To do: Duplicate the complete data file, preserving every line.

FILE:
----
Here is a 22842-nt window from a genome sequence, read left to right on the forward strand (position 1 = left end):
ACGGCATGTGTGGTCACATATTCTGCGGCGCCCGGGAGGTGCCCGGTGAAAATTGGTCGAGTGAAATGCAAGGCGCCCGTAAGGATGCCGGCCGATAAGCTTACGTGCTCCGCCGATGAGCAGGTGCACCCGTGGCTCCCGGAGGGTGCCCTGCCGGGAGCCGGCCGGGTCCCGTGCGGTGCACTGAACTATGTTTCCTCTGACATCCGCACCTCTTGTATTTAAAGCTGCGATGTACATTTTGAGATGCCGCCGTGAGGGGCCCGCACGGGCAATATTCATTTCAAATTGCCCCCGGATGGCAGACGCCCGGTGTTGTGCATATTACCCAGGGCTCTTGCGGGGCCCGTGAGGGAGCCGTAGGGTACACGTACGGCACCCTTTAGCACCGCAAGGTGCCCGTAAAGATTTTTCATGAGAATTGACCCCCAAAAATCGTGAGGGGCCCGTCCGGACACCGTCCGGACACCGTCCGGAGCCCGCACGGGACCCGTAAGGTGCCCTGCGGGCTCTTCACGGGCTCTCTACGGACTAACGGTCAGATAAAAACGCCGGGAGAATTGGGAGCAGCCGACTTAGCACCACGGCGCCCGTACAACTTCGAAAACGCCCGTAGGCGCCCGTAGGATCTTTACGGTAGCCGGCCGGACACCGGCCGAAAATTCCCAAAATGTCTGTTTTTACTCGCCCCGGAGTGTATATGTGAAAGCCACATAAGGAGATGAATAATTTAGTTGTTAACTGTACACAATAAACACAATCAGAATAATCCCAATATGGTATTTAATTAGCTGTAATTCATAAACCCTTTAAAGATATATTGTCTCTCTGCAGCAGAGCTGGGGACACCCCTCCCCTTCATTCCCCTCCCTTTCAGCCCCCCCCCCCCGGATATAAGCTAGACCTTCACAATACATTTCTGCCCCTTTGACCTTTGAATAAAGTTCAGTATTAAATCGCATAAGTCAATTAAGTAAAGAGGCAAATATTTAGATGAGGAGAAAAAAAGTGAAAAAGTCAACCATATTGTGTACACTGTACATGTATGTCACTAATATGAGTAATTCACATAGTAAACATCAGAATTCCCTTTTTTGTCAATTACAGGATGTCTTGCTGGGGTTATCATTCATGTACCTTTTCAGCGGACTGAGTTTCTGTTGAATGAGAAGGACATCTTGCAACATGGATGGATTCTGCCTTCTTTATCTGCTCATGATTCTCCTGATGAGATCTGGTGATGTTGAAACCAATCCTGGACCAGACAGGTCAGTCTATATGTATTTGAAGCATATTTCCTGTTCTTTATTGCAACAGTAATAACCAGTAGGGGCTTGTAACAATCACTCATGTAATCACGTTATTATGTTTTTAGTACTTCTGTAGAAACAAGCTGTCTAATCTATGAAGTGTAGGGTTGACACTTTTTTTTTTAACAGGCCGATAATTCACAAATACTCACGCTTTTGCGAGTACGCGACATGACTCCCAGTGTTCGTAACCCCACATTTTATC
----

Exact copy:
Here is a 22842-nt window from a genome sequence, read left to right on the forward strand (position 1 = left end):
ACGGCATGTGTGGTCACATATTCTGCGGCGCCCGGGAGGTGCCCGGTGAAAATTGGTCGAGTGAAATGCAAGGCGCCCGTAAGGATGCCGGCCGATAAGCTTACGTGCTCCGCCGATGAGCAGGTGCACCCGTGGCTCCCGGAGGGTGCCCTGCCGGGAGCCGGCCGGGTCCCGTGCGGTGCACTGAACTATGTTTCCTCTGACATCCGCACCTCTTGTATTTAAAGCTGCGATGTACATTTTGAGATGCCGCCGTGAGGGGCCCGCACGGGCAATATTCATTTCAAATTGCCCCCGGATGGCAGACGCCCGGTGTTGTGCATATTACCCAGGGCTCTTGCGGGGCCCGTGAGGGAGCCGTAGGGTACACGTACGGCACCCTTTAGCACCGCAAGGTGCCCGTAAAGATTTTTCATGAGAATTGACCCCCAAAAATCGTGAGGGGCCCGTCCGGACACCGTCCGGACACCGTCCGGAGCCCGCACGGGACCCGTAAGGTGCCCTGCGGGCTCTTCACGGGCTCTCTACGGACTAACGGTCAGATAAAAACGCCGGGAGAATTGGGAGCAGCCGACTTAGCACCACGGCGCCCGTACAACTTCGAAAACGCCCGTAGGCGCCCGTAGGATCTTTACGGTAGCCGGCCGGACACCGGCCGAAAATTCCCAAAATGTCTGTTTTTACTCGCCCCGGAGTGTATATGTGAAAGCCACATAAGGAGATGAATAATTTAGTTGTTAACTGTACACAATAAACACAATCAGAATAATCCCAATATGGTATTTAATTAGCTGTAATTCATAAACCCTTTAAAGATATATTGTCTCTCTGCAGCAGAGCTGGGGACACCCCTCCCCTTCATTCCCCTCCCTTTCAGCCCCCCCCCCCCGGATATAAGCTAGACCTTCACAATACATTTCTGCCCCTTTGACCTTTGAATAAAGTTCAGTATTAAATCGCATAAGTCAATTAAGTAAAGAGGCAAATATTTAGATGAGGAGAAAAAAAGTGAAAAAGTCAACCATATTGTGTACACTGTACATGTATGTCACTAATATGAGTAATTCACATAGTAAACATCAGAATTCCCTTTTTTGTCAATTACAGGATGTCTTGCTGGGGTTATCATTCATGTACCTTTTCAGCGGACTGAGTTTCTGTTGAATGAGAAGGACATCTTGCAACATGGATGGATTCTGCCTTCTTTATCTGCTCATGATTCTCCTGATGAGATCTGGTGATGTTGAAACCAATCCTGGACCAGACAGGTCAGTCTATATGTATTTGAAGCATATTTCCTGTTCTTTATTGCAACAGTAATAACCAGTAGGGGCTTGTAACAATCACTCATGTAATCACGTTATTATGTTTTTAGTACTTCTGTAGAAACAAGCTGTCTAATCTATGAAGTGTAGGGTTGACACTTTTTTTTTTAACAGGCCGATAATTCACAAATACTCACGCTTTTGCGAGTACGCGACATGACTCCCAGTGTTCGTAACCCCACATTTTATC